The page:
But overall, this is a loving, quietly charming – if often irritating – portrayal of jazz as a music which salves the soul of a misfit, brings her friendship and a sense of camaraderie and connects the future with the past.

  • First published in the Sunday Herald, April 30th.
Advertisements

Leave a comment

Filed under Book reviews, Uncategorized

Book Review: All This and Slowly Deteriorating Fast – The Memoirs of a Geriatric Jazz Buff, by Jim Godbolt (Proper Music Publishing)

GodboltWell, this was supposed to be a jolly book review; timed to usher in jazz festival season. Of course, it is still timely in that respect, but jolly? Nae chance. This is a bitter biography which highlights the fact that fierce divisiveness is not a new thing in jazz – it’s been going since the music first began to evolve. It also reminds us that one man’s jazz pleasure can often be another’s poison.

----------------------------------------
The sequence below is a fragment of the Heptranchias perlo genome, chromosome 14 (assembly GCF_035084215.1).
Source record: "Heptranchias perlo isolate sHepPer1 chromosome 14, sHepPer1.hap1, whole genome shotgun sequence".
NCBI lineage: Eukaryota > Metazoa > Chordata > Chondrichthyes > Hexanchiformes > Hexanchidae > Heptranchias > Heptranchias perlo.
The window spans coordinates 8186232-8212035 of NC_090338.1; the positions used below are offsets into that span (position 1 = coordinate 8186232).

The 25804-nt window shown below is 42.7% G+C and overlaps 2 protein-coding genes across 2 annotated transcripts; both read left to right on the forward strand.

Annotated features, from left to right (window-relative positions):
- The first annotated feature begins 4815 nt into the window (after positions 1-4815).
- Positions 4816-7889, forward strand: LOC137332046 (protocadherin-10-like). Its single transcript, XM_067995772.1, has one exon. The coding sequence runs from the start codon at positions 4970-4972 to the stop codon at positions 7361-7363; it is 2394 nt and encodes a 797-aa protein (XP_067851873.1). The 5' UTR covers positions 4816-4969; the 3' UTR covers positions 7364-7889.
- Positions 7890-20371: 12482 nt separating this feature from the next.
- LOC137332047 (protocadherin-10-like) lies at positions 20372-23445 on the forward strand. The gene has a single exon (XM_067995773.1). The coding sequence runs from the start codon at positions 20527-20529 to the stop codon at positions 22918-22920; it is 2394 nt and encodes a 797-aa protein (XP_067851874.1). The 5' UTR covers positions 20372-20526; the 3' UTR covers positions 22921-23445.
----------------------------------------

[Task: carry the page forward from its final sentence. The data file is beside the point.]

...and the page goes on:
Jim Godbolt was (he died last year, aged 90) a well-known jazz expert who managed one of the biggest bands in the trad revival of the late 1940s, worked as an agent for rock groups in the 1960s, and spent years editing the house magazines for two leading London jazz venues – Ronnie Scott’s and the 100 Club.

He was also the author of several books – two volumes of memoirs (the second incorporating the first), plus the History of Jazz in Britain 1919-1950. This final book, assembled by friends to whom he dictated new passages while he was bedridden and cursed by problems with his vision, covers his declining health (cue rants against the NHS in particular) and revisits parts of the earlier autobiography. At times, he seems to go round in circles, repeating himself (occasionally word for word); his heyday of the late 1940s proving a favourite stop-off point in the circles of memories.